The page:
Thursday, January 31, 2008
On Writing & Crushing Ants with your Bum
First of all, I would like to say whoever it was that googled "butt crush ants" and landed on my site, I hope you found what you were looking for.
With that out of the way, I'd like to blab briefly about what has been preoccupying me for the past week and also answer one of the commenter's questions from earlier. Namely, writing. Well, more particularly, agents. Those who read this blog regularly know that my young adult fairy novel, LAMENT, is being published by Flux (ooh, passive tense, tacky) and you now know that I sold it without an agent. People ask me a lot what you have to do to get a novel published, and why you need an agent, and there are lots of intelligent sites out there that will answer those questions. But. For the casually interested, here's the general process.
1. Write a novel. If you haven't done this step, I wouldn't worry about the rest. Getting to "The end" is actually a somewhat difficult process.
2. Write a query letter. That's a one page, tantalizing letter that talks about your book and lures the editor or agent into wanting to read the rest of it.
3. Make a list of agents (if you're targeting the major publishers) or editors (if you're tackling smaller houses) who are interested in the genre of novel you're hawking.
4. Send your query letter in small batches to these folks. Warning. You will get enough rejections to create a full-scale paper-mache battleship. The business is subjective and plus, your query letter probably sucks. Mine did. And then I rewrote it. And it still sucked. And then I rewrote it. . . . (sensing a pattern here?)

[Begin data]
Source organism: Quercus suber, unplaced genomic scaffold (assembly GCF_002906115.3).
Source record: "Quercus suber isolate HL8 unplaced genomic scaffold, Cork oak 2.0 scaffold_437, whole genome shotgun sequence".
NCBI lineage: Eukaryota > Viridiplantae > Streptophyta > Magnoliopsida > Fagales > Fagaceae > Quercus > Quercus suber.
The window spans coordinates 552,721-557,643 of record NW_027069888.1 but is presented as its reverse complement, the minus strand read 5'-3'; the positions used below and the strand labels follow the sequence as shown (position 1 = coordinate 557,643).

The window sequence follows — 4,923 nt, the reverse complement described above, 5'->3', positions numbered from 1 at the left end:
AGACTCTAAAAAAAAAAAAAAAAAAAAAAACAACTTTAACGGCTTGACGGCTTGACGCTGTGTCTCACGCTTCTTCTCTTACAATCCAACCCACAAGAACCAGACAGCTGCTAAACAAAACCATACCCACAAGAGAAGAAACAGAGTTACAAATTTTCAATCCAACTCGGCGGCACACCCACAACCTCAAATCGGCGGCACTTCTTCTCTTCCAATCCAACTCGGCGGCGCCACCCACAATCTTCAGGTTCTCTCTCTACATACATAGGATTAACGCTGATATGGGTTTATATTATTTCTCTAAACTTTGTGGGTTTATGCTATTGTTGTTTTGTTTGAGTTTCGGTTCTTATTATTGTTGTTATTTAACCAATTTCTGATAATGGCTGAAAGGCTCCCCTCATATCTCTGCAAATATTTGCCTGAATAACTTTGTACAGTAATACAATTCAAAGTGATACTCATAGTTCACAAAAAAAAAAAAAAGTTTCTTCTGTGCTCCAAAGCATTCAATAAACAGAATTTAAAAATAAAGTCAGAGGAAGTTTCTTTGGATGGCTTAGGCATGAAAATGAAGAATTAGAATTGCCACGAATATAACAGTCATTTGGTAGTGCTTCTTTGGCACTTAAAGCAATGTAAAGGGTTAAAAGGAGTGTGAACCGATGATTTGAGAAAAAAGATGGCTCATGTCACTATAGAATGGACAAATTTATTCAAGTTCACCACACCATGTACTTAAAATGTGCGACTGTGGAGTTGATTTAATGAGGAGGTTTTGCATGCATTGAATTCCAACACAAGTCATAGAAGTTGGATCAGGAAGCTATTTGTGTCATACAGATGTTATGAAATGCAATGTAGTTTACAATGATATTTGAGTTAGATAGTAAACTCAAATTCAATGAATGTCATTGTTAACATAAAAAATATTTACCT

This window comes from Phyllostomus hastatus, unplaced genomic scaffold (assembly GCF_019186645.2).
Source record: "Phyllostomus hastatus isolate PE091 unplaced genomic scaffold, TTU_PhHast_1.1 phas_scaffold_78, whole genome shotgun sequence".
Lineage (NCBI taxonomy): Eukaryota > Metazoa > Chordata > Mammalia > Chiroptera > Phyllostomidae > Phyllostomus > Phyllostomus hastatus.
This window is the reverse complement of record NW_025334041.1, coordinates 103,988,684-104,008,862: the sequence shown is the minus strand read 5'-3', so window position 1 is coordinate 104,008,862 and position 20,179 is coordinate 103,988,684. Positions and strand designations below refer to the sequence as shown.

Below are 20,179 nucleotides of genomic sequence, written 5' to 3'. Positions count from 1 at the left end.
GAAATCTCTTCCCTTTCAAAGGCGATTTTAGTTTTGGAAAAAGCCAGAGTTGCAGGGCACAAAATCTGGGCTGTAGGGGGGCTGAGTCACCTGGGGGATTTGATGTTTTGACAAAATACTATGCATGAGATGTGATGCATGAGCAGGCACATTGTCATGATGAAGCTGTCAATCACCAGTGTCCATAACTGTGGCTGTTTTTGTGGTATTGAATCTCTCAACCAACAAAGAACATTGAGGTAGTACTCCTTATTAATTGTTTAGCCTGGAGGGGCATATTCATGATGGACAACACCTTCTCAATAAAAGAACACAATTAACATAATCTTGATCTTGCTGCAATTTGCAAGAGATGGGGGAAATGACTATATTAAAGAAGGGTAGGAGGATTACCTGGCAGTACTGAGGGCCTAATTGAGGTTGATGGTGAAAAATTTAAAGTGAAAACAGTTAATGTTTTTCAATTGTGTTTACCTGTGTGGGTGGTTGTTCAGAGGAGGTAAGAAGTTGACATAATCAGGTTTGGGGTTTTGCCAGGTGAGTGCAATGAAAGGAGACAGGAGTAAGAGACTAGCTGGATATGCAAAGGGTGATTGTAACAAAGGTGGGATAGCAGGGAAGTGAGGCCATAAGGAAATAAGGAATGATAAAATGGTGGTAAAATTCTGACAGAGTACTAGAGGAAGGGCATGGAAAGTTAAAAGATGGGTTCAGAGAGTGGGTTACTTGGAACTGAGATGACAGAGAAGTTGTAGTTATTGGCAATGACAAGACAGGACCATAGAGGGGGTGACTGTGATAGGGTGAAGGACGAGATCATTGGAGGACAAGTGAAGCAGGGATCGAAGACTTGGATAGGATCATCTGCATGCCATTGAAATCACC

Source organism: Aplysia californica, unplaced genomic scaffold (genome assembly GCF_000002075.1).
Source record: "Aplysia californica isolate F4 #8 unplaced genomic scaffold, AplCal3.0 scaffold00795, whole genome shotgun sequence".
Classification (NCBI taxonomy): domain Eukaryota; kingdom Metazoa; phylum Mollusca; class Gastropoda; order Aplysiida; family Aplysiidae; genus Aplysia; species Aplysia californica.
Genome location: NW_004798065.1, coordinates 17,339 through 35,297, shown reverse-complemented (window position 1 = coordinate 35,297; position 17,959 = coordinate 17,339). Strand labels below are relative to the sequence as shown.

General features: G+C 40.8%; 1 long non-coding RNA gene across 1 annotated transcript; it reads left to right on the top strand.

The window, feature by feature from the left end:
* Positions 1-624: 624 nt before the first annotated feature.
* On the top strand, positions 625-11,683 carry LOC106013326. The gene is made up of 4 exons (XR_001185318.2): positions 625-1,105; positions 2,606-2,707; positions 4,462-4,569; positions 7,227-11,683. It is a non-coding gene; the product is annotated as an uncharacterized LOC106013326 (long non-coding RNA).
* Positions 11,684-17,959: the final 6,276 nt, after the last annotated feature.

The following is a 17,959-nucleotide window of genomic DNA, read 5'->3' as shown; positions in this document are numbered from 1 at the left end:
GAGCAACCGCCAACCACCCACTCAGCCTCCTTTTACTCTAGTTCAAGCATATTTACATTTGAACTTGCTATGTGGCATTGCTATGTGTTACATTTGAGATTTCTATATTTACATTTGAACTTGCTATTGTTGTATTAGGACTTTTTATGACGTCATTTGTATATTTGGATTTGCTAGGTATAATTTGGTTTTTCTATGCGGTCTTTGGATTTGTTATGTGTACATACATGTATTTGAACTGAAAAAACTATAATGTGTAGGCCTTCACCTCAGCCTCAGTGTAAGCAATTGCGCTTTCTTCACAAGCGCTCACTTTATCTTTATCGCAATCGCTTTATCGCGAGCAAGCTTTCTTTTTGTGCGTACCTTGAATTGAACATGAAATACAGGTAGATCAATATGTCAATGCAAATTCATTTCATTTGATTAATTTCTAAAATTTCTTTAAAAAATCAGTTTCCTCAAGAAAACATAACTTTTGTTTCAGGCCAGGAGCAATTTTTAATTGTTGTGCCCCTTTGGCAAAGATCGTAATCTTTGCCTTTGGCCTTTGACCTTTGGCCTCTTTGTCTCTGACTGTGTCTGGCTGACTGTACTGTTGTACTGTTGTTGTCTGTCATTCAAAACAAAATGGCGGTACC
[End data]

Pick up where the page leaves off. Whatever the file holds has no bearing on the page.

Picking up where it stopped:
5. Agents or editors will ask you for partials or fulls. You wait.
6. Eventually, someone takes you on and a whole new fun of revisions and nail-biting begins.
The question from Sherrie in the comments was something along the lines of "you sold a novel already, why do you need an agent?" It's a good one. I didn't need an agent when I sold the first one because I was selling to a smaller imprint of a large house. The editor didn't require agented submissions. Most of the larger houses (Random House, Simon & Schuster, etc.) do. Agents also negotiate your contract, get you higher bucks and preserve your subrights, as well as having a multitude of contacts in the business that speed the submission process up. A good agent will get you into a nice publishing contract that preserves a lot of your rights and maximizes your profits. A great agent can make your career by landing you a stellar deal at a large house and hawking your film and foreign rights. Competition is fierce for these senior agents that know their stuff; the pickier ones only sign a handful of new clients every year, out of thousands who query them.
I just signed with one of these.
I found out today, and I'll share more info as soon as the whole thing is zipped up tidily. I'm so excited, I'm actually crawling out of my skin (it's not pleasant looking).
And, because Vivien insisted, here's an except from one of my rough drafts (so it is indeed rough drafty).
It took me four years to realize that the wolves in the wood were all werewolves.
That first winter, I remember laying in the snow, a small red spot of warm going cold, and they were licking me. Or eating me. I couldn’t tell which. I just knew that the huddled bodies of the wolves, ice glistening in their ruffs, blocked what little heat the sun offered. The musky smell of their coats made me think of wet dog and burning leaves, simultaneously pleasant and terrifying. Their tongues melted my skin; their teeth tugged at the clothing that held me together. I was lost to a sea of cold, and then I was reborn into a world of warmth.
I saw him again after that – the wolf who had prodded his nose into my hand and against my cheek instead of stealing my warmth with a greedy tongue – standing at the edge of the woods in our backyard. In between day and night, a time that lasted forever in the long Minnesota winter, I would cling to the frozen tire swing until I felt eyes on me. No matter how long I waited, holding my breath, I would always turn just in time to see him melt into the undergrowth.